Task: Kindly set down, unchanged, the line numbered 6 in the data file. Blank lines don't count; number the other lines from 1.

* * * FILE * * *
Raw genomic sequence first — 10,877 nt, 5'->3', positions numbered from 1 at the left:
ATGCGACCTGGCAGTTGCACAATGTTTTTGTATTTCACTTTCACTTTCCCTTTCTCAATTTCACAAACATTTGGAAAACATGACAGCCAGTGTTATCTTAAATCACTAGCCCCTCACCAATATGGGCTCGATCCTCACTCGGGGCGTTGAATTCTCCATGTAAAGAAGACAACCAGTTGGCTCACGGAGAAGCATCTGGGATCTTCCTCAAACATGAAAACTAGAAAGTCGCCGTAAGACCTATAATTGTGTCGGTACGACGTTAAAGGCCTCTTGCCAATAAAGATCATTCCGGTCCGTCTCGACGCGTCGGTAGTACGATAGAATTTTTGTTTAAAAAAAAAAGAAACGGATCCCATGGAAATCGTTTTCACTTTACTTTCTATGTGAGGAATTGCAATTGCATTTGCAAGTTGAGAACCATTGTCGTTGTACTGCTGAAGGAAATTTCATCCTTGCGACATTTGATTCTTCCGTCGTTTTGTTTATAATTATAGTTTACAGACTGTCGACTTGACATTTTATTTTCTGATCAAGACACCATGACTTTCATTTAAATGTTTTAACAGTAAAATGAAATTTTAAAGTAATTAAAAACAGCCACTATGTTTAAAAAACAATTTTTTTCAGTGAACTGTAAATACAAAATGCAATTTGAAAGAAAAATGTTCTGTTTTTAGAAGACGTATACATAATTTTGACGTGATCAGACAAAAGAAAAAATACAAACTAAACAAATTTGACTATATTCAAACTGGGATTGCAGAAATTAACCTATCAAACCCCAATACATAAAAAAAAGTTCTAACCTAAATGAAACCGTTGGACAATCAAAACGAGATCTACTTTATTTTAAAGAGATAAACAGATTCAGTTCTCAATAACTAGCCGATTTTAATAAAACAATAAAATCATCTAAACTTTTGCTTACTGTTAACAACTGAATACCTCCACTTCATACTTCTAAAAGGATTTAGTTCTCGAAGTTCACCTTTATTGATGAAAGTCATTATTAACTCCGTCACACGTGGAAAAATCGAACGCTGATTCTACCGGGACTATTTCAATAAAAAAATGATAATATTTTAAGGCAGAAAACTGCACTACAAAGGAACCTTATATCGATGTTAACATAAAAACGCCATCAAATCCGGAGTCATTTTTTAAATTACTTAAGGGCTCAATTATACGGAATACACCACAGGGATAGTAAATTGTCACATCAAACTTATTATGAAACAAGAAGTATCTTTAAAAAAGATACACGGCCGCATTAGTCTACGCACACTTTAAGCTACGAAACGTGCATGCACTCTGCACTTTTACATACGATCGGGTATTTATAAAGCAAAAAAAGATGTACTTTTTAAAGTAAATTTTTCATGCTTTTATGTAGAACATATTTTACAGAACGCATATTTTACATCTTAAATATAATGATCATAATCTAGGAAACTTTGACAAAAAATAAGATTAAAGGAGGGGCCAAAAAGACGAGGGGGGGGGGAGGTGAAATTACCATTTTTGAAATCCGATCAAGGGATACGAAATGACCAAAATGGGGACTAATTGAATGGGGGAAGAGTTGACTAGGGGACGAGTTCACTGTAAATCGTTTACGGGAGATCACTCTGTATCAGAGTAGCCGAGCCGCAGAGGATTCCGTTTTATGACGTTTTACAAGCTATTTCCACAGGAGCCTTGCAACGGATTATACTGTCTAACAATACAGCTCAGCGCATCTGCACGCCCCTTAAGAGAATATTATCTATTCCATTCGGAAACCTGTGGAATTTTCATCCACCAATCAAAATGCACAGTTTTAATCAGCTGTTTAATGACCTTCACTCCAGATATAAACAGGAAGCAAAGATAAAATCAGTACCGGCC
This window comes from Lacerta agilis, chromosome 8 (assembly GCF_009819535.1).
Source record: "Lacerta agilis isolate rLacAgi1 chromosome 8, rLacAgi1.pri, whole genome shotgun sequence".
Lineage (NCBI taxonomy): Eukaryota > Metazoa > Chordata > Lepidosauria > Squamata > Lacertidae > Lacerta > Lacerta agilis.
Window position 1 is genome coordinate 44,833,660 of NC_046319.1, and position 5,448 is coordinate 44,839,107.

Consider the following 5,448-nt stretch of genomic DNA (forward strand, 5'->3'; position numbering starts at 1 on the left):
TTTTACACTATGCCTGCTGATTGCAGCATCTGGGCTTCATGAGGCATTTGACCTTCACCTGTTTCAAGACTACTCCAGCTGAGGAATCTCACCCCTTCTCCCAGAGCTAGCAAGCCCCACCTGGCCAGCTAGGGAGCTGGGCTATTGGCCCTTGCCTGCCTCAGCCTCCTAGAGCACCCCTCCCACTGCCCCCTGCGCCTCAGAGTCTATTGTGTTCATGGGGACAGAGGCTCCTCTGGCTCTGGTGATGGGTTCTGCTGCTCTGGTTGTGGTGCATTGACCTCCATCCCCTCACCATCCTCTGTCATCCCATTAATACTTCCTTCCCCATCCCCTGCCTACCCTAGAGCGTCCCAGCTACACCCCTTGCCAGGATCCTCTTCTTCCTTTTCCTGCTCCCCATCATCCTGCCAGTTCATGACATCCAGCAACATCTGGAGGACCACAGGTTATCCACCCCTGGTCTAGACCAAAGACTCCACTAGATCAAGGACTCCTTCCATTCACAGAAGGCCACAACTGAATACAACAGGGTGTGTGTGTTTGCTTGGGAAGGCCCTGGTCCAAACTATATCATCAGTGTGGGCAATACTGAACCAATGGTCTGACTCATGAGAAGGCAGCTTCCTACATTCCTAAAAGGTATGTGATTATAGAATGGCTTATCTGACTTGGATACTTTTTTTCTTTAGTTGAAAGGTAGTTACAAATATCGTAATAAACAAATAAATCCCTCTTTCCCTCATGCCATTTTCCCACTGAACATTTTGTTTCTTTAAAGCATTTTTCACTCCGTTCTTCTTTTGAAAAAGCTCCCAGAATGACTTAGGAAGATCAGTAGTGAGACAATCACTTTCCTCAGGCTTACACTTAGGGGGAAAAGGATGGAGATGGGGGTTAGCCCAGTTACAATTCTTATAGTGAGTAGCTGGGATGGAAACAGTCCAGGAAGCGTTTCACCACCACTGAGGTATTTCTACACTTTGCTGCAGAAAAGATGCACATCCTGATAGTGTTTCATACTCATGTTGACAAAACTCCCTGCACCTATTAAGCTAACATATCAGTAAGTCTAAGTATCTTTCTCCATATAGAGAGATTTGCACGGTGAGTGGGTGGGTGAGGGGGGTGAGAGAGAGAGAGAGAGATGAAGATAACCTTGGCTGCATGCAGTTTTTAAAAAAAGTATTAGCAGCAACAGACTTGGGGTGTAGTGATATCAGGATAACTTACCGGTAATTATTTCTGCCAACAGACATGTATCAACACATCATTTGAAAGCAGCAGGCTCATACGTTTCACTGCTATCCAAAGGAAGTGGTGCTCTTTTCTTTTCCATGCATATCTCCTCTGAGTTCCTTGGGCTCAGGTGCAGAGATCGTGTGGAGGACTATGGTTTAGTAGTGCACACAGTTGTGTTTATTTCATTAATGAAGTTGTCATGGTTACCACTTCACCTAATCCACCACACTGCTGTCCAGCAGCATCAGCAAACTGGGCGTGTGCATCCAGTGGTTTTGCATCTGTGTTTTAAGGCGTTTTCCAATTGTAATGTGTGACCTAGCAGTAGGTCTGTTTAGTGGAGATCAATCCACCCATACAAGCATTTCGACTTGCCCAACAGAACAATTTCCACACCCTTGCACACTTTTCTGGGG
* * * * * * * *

Window position 1 is genome coordinate 44,833,660 of NC_046319.1, and position 5,448 is coordinate 44,839,107.